In 2011 I went through the few remaining Alfred Hitchcock movies I hadn't seen, including Torn Curtain. Every Hitchcock book I've read came down hard on this movie, describing how wrong Paul Newman and Julie Andrews were for a Hitchcock movie and so forth. Finally watching it for myself, I have to say: it's not bad. I wouldn't call it great Hitchcock, but it isn't the trainwreck the critics led me to believe it to be. Newman is scientist who defects to the Soviets, but only so he can uncover one of their secrets. The espionage elements fit pretty well with other Hitchcock films in the genre and the scene where Newman has to kill an enemy agent - yet finds it takes a lot of work to kill a man is a nice reversal of the usually simplistic Hollywood death scenes; the dying agent fights back to the very end and Newman needs a woman to rescue him! Near the end, the scenes of Newman and Andrews trying to get out from behind the Iron Curtain with the aid of resistance agents are pretty good too, reminding me of the circus people who sheltered Hitchcock's heroes in Saboteur. I tell you, never dismiss a Hitchcock film out of hand!
Dr. Jekyll and Sister Hyde should be utter trash. It's a Hammer film where Jekyll transforms into an evil woman, primarily so the filmmakers could flash some skin on the screen. It's also not content to be simply be a gender-swapped Jekyll-Hyde story - no, it becomes a Jack the Ripper and Burke & Hare picture, too! Hey, why not throw in Spring-Heeled Jack while we're at it? Jekyll isn't particularly likable either as he performs a few evil acts; usually it's Hyde who embodies the character's evil side. Splitting the role between two actors seems like a bad idea too, since presumably one of the reasons actors like the part is so they can play two versions of the same person. And yet... Ralph Bates and Martine Beswick do share an uncanny resemblance (not much of a compliment to Beswick, I suppose). For all the problems that being a 1970s Hammer picture entail, this a pretty good horror movie, even if the similarities to Robert Louis Stevenson's story end with (during?) the title.
After returning from Angola, I went through Netflix to find films about Africa and happened across the Devil Came on Horseback, a documentary which relates Brian Steidle's tale of witnessing genocide in Darfur and attempting to rally the world to the cause of ending the conflict, yet finding while people were vocally opposed to the genocide, they weren't particularly in favour of action. It's a pretty sad tale and all too familiar - Romeo Dallaire expressed many of the same frustrations about the Rwandan genocide in Shake Hands With the Devil.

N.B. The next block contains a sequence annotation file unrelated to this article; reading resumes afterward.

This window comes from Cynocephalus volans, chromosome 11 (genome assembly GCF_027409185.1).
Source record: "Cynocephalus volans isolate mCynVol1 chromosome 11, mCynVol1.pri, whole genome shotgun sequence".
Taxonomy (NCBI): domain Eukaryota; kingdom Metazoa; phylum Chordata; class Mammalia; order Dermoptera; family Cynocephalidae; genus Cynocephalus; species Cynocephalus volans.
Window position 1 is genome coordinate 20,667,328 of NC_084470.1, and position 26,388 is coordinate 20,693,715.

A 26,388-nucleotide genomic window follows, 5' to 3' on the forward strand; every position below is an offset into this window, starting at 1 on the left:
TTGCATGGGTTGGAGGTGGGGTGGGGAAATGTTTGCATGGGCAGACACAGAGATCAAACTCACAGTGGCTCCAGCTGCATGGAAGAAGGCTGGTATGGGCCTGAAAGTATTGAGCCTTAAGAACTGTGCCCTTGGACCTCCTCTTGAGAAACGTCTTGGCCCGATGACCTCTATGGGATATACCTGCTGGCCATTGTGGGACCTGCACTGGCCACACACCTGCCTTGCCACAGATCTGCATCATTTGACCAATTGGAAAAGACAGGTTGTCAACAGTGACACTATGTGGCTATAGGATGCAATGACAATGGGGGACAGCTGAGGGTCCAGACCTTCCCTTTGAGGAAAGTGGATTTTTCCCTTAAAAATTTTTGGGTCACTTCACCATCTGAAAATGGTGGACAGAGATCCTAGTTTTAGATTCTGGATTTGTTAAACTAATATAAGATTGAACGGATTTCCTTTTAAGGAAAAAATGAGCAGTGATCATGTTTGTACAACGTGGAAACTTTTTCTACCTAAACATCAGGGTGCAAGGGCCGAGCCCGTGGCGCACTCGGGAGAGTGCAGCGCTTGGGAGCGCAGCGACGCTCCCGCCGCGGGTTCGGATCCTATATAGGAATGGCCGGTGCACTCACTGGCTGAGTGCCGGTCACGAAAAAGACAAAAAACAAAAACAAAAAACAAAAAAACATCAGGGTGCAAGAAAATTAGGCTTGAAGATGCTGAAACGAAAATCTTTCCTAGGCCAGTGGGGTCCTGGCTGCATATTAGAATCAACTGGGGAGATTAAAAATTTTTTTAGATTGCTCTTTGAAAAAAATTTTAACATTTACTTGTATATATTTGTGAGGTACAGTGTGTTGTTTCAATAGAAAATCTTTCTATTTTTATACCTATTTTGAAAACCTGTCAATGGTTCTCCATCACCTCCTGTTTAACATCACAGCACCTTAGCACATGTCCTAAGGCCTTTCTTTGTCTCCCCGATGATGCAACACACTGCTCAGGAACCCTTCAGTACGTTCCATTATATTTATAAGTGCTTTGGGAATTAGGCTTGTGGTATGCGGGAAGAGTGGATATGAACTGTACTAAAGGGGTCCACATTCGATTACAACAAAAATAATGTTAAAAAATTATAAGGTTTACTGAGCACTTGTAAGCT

I assumed Danny Kaye's Wonder Man was one of his lesser films, having only heard of it via various jokes Jack Benny made about it on his radio program during an episode where Kaye visited. My family watched quite a few Kaye movies as I was growing up, so I (wrongly) believed I had a pretty good grasp of his career. Wrong! It turns out Wonder Man was a smash hit in its day, won an Academy Award and still holds up even now, with Kaye playing twin brothers, one a meek bookworm, the other a show-stealing entertainer. I would have enjoyed this movie even more if I had seen it as a kid.
I sought out Ken Burns' Empire of the Air because it was a documentary about radio, so I assumed it would feed my hobby pretty well. However, it isn't about aspect of radio I'm interested in - the networks, the cultural impact, the rise and fall of comedy and drama - it's the story of the men who made the radio device viable, particularly Lee DeForest and Edwin Armstrong. It's a fascinating recount of two intelligent men with strong personalities and the surprising amount of politics which came to figure in the development of radio.
I don't see much love for the 1935 version of Crime and Punishment, evidently because it took some liberties with the source material. However, I found this to be an astounding movie; I haven't read the novel myself, but it seems to me even watered-down Dostoevsky is fantastic. Peter Lorre has the lead role in this picture (I'd heard him in a radio adaptation of the story too) and he's magnificent; this has to be Lorre's best English film of the 30s. This film dearly needs reevaluation by scholars - scholars other than Dostoevsky fanatics.
Next week: moving on to literature!